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High schooling

The ruggedest classroom in the world is probably that presided over by Dr. Jerry Flora, associate professor of zoology at Western Washington College. Like many of his predecessors, Dr. Flora, shown here hanging on the ropes in Coleman Glacier, teaches his pupils high on the slopes of Washington's 10,750-foot Mt. Baker.

For more than 40 years, nature students and professors at Western Washington have done their lab work on the mountain from early spring until autumn storms drive them off. The high-altitude field trips have now become so popular that the college offers a special six-week summer course in the science of mountaineering.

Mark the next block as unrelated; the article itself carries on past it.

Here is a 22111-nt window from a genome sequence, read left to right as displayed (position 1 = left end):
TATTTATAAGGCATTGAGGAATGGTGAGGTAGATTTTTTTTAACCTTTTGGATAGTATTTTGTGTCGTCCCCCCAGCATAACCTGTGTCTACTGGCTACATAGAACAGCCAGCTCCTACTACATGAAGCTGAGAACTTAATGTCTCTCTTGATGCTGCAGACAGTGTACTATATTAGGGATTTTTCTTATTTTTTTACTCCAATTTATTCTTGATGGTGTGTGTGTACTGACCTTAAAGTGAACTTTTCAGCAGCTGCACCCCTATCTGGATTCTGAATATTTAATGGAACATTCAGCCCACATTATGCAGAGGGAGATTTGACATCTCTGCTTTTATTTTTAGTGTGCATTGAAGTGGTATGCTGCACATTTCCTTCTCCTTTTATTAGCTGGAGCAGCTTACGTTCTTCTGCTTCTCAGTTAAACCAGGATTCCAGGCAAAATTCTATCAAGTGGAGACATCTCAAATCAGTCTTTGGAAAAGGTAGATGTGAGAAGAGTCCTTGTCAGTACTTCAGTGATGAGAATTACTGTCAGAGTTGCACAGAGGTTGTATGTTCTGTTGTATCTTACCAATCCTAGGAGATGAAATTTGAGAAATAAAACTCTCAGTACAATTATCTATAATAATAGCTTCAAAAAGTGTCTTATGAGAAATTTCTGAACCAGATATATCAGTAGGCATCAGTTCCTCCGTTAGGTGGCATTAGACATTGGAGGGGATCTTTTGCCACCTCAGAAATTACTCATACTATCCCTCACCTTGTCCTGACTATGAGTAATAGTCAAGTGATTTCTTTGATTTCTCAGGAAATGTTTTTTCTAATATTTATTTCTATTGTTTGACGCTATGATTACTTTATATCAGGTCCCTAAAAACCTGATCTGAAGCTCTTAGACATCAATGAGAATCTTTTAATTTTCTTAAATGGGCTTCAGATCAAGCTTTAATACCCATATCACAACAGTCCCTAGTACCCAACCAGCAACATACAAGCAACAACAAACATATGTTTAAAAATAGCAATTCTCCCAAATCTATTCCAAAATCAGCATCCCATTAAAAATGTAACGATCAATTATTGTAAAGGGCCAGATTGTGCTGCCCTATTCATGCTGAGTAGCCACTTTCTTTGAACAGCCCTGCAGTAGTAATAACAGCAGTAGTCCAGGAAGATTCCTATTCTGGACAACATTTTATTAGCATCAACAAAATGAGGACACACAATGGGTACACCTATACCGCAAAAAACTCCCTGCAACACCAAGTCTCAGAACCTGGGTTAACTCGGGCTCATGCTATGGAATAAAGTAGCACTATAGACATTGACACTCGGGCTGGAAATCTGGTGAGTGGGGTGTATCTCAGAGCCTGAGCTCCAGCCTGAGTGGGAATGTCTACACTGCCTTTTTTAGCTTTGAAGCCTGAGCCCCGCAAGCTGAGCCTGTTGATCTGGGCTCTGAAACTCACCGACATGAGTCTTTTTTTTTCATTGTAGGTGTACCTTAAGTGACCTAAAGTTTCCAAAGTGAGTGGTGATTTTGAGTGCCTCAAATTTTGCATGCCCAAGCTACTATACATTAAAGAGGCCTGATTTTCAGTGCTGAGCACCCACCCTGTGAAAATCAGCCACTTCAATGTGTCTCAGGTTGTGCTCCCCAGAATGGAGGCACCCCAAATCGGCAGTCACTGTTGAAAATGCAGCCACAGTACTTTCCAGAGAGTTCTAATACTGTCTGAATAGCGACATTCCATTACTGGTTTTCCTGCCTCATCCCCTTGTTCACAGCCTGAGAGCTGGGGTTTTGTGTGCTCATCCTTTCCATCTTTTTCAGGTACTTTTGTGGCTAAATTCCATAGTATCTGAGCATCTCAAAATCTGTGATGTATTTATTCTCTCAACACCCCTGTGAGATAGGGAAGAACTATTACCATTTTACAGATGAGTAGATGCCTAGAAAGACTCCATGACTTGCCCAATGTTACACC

"A mountain lends incomparable drama to the search for facts," says Flora. It also, like the oldtime geography book, provides a fine cover for an occasional goof-off. "Somehow," says the prof, "it's always on the steepest slope that our keen young scientist has to stop and photograph a rare glacier lily."